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OS X 10.8.3 beta supports AMD Radeon 7000 drivers, hinting at Apple's new Mac Pro - Page 3

post #81 of 201
Quote:
Originally Posted by Tallest Skil View Post

 

You don't consider Nehalem -> Westmere a real update?

It still contained nehalem options. They had the bottom 2 options on nehalem through WWDC. Now it's one Nehalem and the rest Westmere. To be fair, this was typical.You didn't have a single package cpu from westmere appropriate to the low end configurations. The difference is that the others charged significantly less for their base configurations. It's never possible to make a perfect comparison, and whenever you start adding cto options to any computer, the price increases are substantial. You essentially pay for the part and for the configuration.

Quote:
Originally Posted by wizard69 View Post


The cube was an interesting even desirable machine but Apple really screwed up with pricing. Badly! In fact the Cube was so poorly priced that it turned me off with respect to Apple for a very long time. I eventually replaced my Mac Plus with a series of Linux machines because of it. The proverbial straw that broke the camels back so to speak as I just could never see a price justification for that machine nor for many that came between the Plus and the Cube.
The Cube want a bad idea though. Something similar today probably would work well unless it was big enough to house the capability of the Mac Pro. Notably the Mini is a far better "Cube" that the Cube ever was. So a modern day Cube would need to be able to house both high performance CPUs and GPUs. That at the very least means a bigger box.

I don't see aesthetics as such a big deal for the market the mac pro currently services. It's nice but not the most important element. People don't buy desktops or workstations as status symbols.

 

Price does kill the Mac Pro even though many don't want to admit it. The problem is that the Mac Pro is really only attractive to people that configure it in rather high performance configurations, which means they are by definition less sensitive to pricing. At the low end, for people looking for really good midrange performance and maybe a decent GPU the machine is a joke and way over priced. Thus the terrible sales.
 

 

They have slowly increased the price floor. The G5s started at $2000. The mac pros started at $2300 then $2500, and the low model went from dual to single package. The other factor is that not all software scales that well with core counts. The newest focus has been gpu leverage, and it's important not to ignore that in such a line. There are a number of comparisons between 12 core machines and GTX or Quadro gpus in terms of time taken to finish various tasks. Obviously it doesn't apply to everything, but the performance scaling all the way down to the notebooks is impressive. I'm not sure I see them reversing the pricing strategy to a point where it overlaps with the imac.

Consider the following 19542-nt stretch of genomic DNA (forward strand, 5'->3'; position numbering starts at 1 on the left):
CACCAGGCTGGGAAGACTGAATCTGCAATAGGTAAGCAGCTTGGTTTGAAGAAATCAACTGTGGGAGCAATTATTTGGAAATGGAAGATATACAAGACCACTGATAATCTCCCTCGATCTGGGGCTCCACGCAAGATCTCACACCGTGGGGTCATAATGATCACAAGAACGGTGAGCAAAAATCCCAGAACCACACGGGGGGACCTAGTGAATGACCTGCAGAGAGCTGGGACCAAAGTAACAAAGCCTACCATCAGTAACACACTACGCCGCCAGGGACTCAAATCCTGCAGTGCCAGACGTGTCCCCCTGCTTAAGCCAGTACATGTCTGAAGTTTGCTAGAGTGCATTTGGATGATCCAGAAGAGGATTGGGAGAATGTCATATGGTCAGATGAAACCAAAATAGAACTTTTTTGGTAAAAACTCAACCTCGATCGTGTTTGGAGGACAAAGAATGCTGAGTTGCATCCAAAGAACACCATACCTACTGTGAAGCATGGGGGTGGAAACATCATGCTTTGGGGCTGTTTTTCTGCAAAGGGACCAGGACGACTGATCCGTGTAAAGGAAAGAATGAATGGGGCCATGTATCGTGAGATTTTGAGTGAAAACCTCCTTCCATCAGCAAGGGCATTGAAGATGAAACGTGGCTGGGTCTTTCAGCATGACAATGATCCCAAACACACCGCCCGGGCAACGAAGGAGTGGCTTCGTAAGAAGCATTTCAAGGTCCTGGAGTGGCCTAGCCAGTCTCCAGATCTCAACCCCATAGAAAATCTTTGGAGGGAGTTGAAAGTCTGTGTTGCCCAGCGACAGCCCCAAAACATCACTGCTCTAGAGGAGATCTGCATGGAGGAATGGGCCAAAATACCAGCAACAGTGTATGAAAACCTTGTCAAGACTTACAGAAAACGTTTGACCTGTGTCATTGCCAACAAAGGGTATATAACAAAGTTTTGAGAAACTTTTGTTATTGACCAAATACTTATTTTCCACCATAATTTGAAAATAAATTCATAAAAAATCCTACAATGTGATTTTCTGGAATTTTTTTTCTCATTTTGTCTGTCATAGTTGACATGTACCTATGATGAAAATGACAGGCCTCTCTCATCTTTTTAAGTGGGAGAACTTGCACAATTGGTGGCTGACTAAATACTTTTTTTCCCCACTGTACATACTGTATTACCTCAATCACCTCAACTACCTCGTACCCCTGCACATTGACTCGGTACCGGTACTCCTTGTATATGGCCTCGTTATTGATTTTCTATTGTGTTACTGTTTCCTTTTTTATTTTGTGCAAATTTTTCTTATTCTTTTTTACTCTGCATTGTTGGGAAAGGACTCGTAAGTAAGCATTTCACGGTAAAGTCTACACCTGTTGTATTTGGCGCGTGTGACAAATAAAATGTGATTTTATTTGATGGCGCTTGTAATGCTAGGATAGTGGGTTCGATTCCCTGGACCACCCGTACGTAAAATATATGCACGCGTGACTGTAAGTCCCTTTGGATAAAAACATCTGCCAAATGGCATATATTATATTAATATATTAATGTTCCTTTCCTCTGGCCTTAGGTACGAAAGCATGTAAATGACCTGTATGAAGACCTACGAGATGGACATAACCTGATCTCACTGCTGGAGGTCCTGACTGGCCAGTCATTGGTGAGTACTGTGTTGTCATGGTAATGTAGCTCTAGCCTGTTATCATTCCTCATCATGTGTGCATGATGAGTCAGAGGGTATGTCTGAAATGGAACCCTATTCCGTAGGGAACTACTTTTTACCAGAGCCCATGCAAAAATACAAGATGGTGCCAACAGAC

Quote:
Terrible isn't the word for it. It is down right highway robbery. We need to look deeper though and to try to determine where those high prices come from and what can be done to reduce them. I still see the first order of business should be to rip everything out of the box that can't be justified for making a high performance module. Thus anything SATA related must go, that is almost a third of the box and motherboard right there.
Apple does have configuration issues that make the low end machines very in appealing.

I see those issues as being related to volume and Apple's internal pricing strategies, not the components used. You can find sub $1000 machines with drive bays. They shouldn't significantly complicate logic board design. Right now the mid mini uses a more expensive cpu than the bottom mac pro. Even the minis contain two bays. You don't have to look at the building parts used to understand the cost. Other brands retail similar machines for $1000 less. The logic board is designed with a daughter board configuration to allow for a shared backplane without the costs of a dual package board on the low end. They've basically stripped the costs down to the lowest level possible through consolidation. Thick aluminum might add a few dollars, but the processing wouldn't be as labor intensive as machining cases.

 

Quote:

As to Ivy Bridge, I just don't see it in a new 2013 Mac Pro. Frankly it really isn't worth waiting for, at least it doesn't justify pissing off your loyal customer base for. Instead I see something from the Xeon Phi line up going into the machine. Not so much the accelerator chips already released/announced but rather a Main CPU Phi that has been rumored about. In other words a chipset that allows Apple to implement a dramatically different Mac Pro and something they might see as justifying good margins.
To put it another way, they need something that makes people say wow. Something that changes the mindset as to the Mac Pros value. Frankly if they rolled out yet another Ivy Bridge based Pro machine, in the same mold as the current Pros, I don't see a lot of NEW users rushing to embrace the new machine. New being the key word as to remain viable the new Pro needs to suck in many more new users.
The same logic more or less applies to an Ivy Bridge based machine. Or it will when a stable of Ivy based Xeons is out.